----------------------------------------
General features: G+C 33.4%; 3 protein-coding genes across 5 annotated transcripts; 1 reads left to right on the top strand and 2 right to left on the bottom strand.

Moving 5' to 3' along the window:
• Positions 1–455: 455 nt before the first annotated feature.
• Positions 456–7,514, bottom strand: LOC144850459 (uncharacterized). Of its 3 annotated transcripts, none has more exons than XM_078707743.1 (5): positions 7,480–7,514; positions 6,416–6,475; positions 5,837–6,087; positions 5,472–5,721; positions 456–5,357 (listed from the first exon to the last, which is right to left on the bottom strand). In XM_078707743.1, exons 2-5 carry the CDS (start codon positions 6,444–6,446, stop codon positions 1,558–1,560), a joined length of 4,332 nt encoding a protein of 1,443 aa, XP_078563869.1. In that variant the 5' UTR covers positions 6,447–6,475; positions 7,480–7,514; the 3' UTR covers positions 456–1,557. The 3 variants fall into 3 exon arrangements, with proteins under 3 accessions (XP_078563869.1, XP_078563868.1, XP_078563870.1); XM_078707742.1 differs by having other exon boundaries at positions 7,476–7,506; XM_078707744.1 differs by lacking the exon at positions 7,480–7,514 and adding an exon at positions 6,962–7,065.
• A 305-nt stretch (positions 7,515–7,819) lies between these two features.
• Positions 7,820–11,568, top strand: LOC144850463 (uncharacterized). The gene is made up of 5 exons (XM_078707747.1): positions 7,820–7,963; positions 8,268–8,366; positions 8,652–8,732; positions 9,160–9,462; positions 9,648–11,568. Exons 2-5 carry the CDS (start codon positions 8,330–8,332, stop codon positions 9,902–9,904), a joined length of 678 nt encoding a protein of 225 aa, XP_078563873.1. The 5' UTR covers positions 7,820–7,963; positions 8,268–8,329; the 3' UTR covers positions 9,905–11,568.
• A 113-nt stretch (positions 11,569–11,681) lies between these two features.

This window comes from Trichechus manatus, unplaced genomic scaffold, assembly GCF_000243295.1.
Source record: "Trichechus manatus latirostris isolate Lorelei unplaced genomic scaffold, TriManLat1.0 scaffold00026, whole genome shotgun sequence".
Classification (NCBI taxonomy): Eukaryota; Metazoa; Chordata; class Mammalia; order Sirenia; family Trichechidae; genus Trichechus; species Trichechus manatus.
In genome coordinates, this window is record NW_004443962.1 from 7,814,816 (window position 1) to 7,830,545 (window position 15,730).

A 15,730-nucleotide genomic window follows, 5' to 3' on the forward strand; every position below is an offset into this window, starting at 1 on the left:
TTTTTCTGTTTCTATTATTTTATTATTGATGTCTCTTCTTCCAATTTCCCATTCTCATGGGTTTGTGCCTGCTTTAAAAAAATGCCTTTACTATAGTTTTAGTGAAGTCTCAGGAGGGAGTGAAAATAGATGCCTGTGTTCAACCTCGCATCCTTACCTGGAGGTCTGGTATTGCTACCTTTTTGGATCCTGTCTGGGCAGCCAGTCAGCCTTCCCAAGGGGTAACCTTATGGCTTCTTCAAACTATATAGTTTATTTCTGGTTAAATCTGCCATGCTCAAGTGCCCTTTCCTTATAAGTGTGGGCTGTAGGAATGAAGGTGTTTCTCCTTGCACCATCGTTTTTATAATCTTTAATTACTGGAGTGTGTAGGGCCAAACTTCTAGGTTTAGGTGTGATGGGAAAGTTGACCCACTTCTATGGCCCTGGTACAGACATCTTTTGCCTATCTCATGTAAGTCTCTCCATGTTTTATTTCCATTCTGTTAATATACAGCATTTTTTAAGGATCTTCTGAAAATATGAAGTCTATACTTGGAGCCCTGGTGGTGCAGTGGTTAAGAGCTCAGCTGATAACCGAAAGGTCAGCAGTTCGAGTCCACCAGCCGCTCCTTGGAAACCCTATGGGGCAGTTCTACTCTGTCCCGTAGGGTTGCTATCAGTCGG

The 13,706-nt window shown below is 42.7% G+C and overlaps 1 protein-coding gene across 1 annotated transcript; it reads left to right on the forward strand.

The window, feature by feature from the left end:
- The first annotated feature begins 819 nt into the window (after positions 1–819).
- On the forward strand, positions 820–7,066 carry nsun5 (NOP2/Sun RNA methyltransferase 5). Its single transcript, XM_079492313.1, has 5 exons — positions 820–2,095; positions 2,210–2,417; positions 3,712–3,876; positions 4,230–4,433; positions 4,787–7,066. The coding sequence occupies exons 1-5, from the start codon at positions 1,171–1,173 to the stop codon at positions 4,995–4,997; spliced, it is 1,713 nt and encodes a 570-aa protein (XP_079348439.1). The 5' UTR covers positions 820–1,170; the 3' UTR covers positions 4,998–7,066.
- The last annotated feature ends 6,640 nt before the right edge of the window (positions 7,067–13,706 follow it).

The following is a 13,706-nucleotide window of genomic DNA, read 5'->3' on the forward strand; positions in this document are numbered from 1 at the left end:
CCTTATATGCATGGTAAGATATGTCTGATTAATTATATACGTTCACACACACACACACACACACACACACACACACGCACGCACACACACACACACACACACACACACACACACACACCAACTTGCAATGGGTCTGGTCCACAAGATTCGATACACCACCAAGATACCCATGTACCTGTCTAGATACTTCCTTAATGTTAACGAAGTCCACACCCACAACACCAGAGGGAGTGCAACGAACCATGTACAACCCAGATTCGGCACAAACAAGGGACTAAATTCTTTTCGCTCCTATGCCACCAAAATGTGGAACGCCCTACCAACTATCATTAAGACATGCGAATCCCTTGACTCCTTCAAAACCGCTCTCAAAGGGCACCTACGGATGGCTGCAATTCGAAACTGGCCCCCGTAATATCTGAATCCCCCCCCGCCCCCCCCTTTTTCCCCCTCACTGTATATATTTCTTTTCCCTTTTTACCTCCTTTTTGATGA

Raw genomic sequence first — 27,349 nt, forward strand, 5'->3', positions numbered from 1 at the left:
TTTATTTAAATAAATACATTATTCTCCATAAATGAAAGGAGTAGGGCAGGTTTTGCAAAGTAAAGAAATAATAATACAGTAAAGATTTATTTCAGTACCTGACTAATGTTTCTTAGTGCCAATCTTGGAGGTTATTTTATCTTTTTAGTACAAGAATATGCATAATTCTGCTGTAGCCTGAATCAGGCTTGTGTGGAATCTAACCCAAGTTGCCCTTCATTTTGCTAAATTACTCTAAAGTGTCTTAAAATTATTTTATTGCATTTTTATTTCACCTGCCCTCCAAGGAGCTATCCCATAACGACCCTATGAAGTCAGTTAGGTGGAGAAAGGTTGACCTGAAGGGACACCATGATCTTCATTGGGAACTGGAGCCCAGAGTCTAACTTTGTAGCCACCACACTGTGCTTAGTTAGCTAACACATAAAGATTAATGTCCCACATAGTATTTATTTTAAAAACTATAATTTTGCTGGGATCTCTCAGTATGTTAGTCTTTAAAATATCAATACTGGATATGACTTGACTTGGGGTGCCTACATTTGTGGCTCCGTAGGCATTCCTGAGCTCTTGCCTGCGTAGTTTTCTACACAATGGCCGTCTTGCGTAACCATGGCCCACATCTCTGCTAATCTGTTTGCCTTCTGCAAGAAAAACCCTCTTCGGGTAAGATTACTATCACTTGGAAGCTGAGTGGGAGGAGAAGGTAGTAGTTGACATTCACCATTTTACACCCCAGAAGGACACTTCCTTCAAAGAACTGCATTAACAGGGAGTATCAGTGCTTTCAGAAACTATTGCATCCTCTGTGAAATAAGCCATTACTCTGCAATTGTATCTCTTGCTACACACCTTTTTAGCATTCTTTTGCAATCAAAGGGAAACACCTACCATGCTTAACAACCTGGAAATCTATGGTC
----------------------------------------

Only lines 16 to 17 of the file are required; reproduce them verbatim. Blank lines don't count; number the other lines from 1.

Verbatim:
- The first annotated feature begins 819 nt into the window (after positions 1–819).
- On the forward strand, positions 820–7,066 carry nsun5 (NOP2/Sun RNA methyltransferase 5). Its single transcript, XM_079492313.1, has 5 exons — positions 820–2,095; positions 2,210–2,417; positions 3,712–3,876; positions 4,230–4,433; positions 4,787–7,066. The coding sequence occupies exons 1-5, from the start codon at positions 1,171–1,173 to the stop codon at positions 4,995–4,997; spliced, it is 1,713 nt and encodes a 570-aa protein (XP_079348439.1). The 5' UTR covers positions 820–1,170; the 3' UTR covers positions 4,998–7,066.